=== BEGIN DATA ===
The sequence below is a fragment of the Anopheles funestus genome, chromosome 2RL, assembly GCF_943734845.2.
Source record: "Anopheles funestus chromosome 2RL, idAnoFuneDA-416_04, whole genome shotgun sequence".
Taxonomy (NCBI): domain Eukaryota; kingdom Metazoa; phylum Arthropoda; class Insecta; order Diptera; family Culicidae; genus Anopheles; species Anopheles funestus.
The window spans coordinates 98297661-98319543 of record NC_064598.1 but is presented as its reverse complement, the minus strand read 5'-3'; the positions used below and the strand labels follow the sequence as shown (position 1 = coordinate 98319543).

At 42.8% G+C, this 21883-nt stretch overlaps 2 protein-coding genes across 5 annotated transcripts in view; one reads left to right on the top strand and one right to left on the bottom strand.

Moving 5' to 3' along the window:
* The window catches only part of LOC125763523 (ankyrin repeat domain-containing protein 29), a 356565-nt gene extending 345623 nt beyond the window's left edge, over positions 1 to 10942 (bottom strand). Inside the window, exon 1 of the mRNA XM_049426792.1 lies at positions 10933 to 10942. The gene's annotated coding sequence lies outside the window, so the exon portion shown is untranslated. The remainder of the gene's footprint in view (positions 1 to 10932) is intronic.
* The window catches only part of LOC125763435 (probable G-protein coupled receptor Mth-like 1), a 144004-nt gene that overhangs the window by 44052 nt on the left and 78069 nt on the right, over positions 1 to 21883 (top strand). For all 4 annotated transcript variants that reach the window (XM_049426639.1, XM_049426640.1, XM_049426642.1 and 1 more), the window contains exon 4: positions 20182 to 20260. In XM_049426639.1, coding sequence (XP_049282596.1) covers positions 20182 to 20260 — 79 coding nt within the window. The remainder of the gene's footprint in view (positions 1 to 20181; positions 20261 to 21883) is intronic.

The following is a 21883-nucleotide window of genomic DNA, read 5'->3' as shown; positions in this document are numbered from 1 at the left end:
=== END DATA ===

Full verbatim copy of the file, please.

The sequence below is a fragment of the Anopheles funestus genome, chromosome 2RL, assembly GCF_943734845.2.
Source record: "Anopheles funestus chromosome 2RL, idAnoFuneDA-416_04, whole genome shotgun sequence".
Taxonomy (NCBI): domain Eukaryota; kingdom Metazoa; phylum Arthropoda; class Insecta; order Diptera; family Culicidae; genus Anopheles; species Anopheles funestus.
The window spans coordinates 98297661-98319543 of record NC_064598.1 but is presented as its reverse complement, the minus strand read 5'-3'; the positions used below and the strand labels follow the sequence as shown (position 1 = coordinate 98319543).

At 42.8% G+C, this 21883-nt stretch overlaps 2 protein-coding genes across 5 annotated transcripts in view; one reads left to right on the top strand and one right to left on the bottom strand.

Moving 5' to 3' along the window:
* The window catches only part of LOC125763523 (ankyrin repeat domain-containing protein 29), a 356565-nt gene extending 345623 nt beyond the window's left edge, over positions 1 to 10942 (bottom strand). Inside the window, exon 1 of the mRNA XM_049426792.1 lies at positions 10933 to 10942. The gene's annotated coding sequence lies outside the window, so the exon portion shown is untranslated. The remainder of the gene's footprint in view (positions 1 to 10932) is intronic.
* The window catches only part of LOC125763435 (probable G-protein coupled receptor Mth-like 1), a 144004-nt gene that overhangs the window by 44052 nt on the left and 78069 nt on the right, over positions 1 to 21883 (top strand). For all 4 annotated transcript variants that reach the window (XM_049426639.1, XM_049426640.1, XM_049426642.1 and 1 more), the window contains exon 4: positions 20182 to 20260. In XM_049426639.1, coding sequence (XP_049282596.1) covers positions 20182 to 20260 — 79 coding nt within the window. The remainder of the gene's footprint in view (positions 1 to 20181; positions 20261 to 21883) is intronic.

The following is a 21883-nucleotide window of genomic DNA, read 5'->3' as shown; positions in this document are numbered from 1 at the left end: